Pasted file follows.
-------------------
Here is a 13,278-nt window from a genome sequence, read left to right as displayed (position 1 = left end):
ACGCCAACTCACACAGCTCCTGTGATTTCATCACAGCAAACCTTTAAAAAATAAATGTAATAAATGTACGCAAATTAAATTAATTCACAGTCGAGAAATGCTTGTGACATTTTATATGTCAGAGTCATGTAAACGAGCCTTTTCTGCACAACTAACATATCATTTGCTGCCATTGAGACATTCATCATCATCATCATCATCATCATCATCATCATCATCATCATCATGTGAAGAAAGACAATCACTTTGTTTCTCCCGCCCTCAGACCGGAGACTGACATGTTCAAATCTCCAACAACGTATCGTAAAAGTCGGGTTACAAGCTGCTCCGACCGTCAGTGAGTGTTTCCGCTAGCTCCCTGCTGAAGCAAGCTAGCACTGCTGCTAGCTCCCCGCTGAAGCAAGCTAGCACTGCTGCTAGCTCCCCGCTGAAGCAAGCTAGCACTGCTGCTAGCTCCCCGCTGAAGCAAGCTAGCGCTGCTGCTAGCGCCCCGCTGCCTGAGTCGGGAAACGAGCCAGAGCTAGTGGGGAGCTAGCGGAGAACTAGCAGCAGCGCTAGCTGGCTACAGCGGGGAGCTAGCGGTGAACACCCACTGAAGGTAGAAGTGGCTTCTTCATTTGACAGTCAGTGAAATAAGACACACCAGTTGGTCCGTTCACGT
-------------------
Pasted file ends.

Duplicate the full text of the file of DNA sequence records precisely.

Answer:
Here is a 13,278-nt window from a genome sequence, read left to right as displayed (position 1 = left end):
ACGCCAACTCACACAGCTCCTGTGATTTCATCACAGCAAACCTTTAAAAAATAAATGTAATAAATGTACGCAAATTAAATTAATTCACAGTCGAGAAATGCTTGTGACATTTTATATGTCAGAGTCATGTAAACGAGCCTTTTCTGCACAACTAACATATCATTTGCTGCCATTGAGACATTCATCATCATCATCATCATCATCATCATCATCATCATCATCATCATGTGAAGAAAGACAATCACTTTGTTTCTCCCGCCCTCAGACCGGAGACTGACATGTTCAAATCTCCAACAACGTATCGTAAAAGTCGGGTTACAAGCTGCTCCGACCGTCAGTGAGTGTTTCCGCTAGCTCCCTGCTGAAGCAAGCTAGCACTGCTGCTAGCTCCCCGCTGAAGCAAGCTAGCACTGCTGCTAGCTCCCCGCTGAAGCAAGCTAGCACTGCTGCTAGCTCCCCGCTGAAGCAAGCTAGCGCTGCTGCTAGCGCCCCGCTGCCTGAGTCGGGAAACGAGCCAGAGCTAGTGGGGAGCTAGCGGAGAACTAGCAGCAGCGCTAGCTGGCTACAGCGGGGAGCTAGCGGTGAACACCCACTGAAGGTAGAAGTGGCTTCTTCATTTGACAGTCAGTGAAATAAGACACACCAGTTGGTCCGTTCACGT